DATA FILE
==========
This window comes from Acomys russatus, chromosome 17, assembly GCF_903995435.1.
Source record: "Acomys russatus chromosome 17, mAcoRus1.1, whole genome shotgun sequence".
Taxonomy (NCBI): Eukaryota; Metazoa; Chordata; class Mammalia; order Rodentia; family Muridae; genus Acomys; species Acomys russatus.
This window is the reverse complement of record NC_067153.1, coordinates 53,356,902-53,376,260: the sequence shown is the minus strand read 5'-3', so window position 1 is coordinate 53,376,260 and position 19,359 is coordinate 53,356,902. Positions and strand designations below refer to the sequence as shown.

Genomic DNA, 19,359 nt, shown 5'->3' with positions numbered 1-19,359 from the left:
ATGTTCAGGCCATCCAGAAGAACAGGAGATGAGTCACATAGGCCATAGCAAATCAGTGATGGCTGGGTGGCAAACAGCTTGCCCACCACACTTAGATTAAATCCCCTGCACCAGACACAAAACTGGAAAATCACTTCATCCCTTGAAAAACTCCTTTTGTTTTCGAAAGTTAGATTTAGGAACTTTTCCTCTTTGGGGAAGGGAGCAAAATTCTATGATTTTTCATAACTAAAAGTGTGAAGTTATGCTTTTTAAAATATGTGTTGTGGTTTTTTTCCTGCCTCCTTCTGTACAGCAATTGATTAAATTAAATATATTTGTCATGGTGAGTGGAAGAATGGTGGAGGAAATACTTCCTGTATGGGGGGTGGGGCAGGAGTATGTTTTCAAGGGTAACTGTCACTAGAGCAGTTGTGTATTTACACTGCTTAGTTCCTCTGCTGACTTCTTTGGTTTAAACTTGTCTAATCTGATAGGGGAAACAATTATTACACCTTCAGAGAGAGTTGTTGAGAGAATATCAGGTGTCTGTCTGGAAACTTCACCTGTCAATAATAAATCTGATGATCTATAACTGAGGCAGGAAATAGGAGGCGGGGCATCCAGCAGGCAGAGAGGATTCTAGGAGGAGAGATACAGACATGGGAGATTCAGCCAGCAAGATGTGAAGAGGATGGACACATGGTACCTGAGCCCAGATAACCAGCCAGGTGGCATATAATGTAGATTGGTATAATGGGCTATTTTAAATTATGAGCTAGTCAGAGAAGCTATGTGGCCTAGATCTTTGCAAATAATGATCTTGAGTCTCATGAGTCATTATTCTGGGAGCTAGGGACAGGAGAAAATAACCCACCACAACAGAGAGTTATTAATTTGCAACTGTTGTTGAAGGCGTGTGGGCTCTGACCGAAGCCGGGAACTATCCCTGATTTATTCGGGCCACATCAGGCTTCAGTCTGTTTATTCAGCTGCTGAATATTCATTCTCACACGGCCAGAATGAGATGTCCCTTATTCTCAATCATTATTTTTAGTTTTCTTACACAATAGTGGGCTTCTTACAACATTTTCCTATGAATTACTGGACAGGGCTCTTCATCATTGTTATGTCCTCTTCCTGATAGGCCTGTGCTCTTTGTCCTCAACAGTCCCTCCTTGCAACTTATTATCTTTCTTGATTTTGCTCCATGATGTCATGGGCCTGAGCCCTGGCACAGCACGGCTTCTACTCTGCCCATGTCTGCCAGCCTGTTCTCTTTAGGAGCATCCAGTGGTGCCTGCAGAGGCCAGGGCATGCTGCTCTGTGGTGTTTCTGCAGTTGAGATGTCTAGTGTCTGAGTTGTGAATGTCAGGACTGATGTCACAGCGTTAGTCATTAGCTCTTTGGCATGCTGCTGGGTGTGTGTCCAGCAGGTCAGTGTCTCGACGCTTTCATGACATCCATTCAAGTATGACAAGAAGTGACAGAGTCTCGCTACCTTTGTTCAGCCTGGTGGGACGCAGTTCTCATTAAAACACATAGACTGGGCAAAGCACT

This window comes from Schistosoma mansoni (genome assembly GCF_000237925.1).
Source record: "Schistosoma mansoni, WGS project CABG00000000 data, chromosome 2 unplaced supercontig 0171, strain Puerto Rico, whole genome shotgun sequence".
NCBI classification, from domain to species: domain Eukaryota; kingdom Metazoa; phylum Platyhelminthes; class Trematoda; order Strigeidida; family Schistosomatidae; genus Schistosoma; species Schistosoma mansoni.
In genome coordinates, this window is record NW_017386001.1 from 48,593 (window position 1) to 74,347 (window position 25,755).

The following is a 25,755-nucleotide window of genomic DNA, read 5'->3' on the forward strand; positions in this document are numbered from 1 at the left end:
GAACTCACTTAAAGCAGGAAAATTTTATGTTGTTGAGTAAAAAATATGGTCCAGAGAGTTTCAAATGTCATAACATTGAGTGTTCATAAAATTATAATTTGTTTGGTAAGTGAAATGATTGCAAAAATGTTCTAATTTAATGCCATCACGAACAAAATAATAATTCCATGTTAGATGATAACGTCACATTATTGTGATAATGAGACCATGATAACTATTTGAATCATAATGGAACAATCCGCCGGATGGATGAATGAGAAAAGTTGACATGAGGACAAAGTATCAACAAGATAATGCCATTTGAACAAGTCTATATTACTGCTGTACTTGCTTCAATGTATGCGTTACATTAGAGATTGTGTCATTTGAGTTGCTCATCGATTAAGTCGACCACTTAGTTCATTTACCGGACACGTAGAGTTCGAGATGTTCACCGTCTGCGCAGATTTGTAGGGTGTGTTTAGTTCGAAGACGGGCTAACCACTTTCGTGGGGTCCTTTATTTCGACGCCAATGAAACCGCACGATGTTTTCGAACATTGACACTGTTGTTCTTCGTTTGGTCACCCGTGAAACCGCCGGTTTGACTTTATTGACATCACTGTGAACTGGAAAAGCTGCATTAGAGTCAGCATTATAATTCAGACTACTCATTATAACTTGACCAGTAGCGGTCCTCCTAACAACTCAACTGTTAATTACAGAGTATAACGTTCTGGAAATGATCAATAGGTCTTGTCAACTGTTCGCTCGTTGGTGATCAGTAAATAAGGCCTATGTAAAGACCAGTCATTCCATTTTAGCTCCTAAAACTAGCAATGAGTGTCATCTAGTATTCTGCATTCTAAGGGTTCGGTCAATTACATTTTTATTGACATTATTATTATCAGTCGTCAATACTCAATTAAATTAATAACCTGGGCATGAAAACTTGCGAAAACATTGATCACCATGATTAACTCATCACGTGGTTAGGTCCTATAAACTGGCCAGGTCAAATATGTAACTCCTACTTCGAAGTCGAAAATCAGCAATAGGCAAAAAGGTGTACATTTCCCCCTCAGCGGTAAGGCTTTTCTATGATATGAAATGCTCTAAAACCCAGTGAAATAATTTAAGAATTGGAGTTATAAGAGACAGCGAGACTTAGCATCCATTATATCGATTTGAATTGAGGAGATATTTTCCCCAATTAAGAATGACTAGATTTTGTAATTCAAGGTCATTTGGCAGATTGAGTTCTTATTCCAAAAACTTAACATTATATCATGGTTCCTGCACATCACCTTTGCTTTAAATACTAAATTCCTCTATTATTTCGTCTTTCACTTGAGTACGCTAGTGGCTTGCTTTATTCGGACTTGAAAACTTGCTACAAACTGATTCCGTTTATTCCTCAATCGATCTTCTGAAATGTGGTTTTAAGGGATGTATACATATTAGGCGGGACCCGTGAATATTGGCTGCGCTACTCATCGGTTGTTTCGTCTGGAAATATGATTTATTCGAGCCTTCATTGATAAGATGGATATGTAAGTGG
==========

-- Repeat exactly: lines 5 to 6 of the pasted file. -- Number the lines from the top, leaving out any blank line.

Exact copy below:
Genomic DNA, 19,359 nt, shown 5'->3' with positions numbered 1-19,359 from the left:
ATGTTCAGGCCATCCAGAAGAACAGGAGATGAGTCACATAGGCCATAGCAAATCAGTGATGGCTGGGTGGCAAACAGCTTGCCCACCACACTTAGATTAAATCCCCTGCACCAGACACAAAACTGGAAAATCACTTCATCCCTTGAAAAACTCCTTTTGTTTTCGAAAGTTAGATTTAGGAACTTTTCCTCTTTGGGGAAGGGAGCAAAATTCTATGATTTTTCATAACTAAAAGTGTGAAGTTATGCTTTTTAAAATATGTGTTGTGGTTTTTTTCCTGCCTCCTTCTGTACAGCAATTGATTAAATTAAATATATTTGTCATGGTGAGTGGAAGAATGGTGGAGGAAATACTTCCTGTATGGGGGGTGGGGCAGGAGTATGTTTTCAAGGGTAACTGTCACTAGAGCAGTTGTGTATTTACACTGCTTAGTTCCTCTGCTGACTTCTTTGGTTTAAACTTGTCTAATCTGATAGGGGAAACAATTATTACACCTTCAGAGAGAGTTGTTGAGAGAATATCAGGTGTCTGTCTGGAAACTTCACCTGTCAATAATAAATCTGATGATCTATAACTGAGGCAGGAAATAGGAGGCGGGGCATCCAGCAGGCAGAGAGGATTCTAGGAGGAGAGATACAGACATGGGAGATTCAGCCAGCAAGATGTGAAGAGGATGGACACATGGTACCTGAGCCCAGATAACCAGCCAGGTGGCATATAATGTAGATTGGTATAATGGGCTATTTTAAATTATGAGCTAGTCAGAGAAGCTATGTGGCCTAGATCTTTGCAAATAATGATCTTGAGTCTCATGAGTCATTATTCTGGGAGCTAGGGACAGGAGAAAATAACCCACCACAACAGAGAGTTATTAATTTGCAACTGTTGTTGAAGGCGTGTGGGCTCTGACCGAAGCCGGGAACTATCCCTGATTTATTCGGGCCACATCAGGCTTCAGTCTGTTTATTCAGCTGCTGAATATTCATTCTCACACGGCCAGAATGAGATGTCCCTTATTCTCAATCATTATTTTTAGTTTTCTTACACAATAGTGGGCTTCTTACAACATTTTCCTATGAATTACTGGACAGGGCTCTTCATCATTGTTATGTCCTCTTCCTGATAGGCCTGTGCTCTTTGTCCTCAACAGTCCCTCCTTGCAACTTATTATCTTTCTTGATTTTGCTCCATGATGTCATGGGCCTGAGCCCTGGCACAGCACGGCTTCTACTCTGCCCATGTCTGCCAGCCTGTTCTCTTTAGGAGCATCCAGTGGTGCCTGCAGAGGCCAGGGCATGCTGCTCTGTGGTGTTTCTGCAGTTGAGATGTCTAGTGTCTGAGTTGTGAATGTCAGGACTGATGTCACAGCGTTAGTCATTAGCTCTTTGGCATGCTGCTGGGTGTGTGTCCAGCAGGTCAGTGTCTCGACGCTTTCATGACATCCATTCAAGTATGACAAGAAGTGACAGAGTCTCGCTACCTTTGTTCAGCCTGGTGGGACGCAGTTCTCATTAAAACACATAGACTGGGCAAAGCACT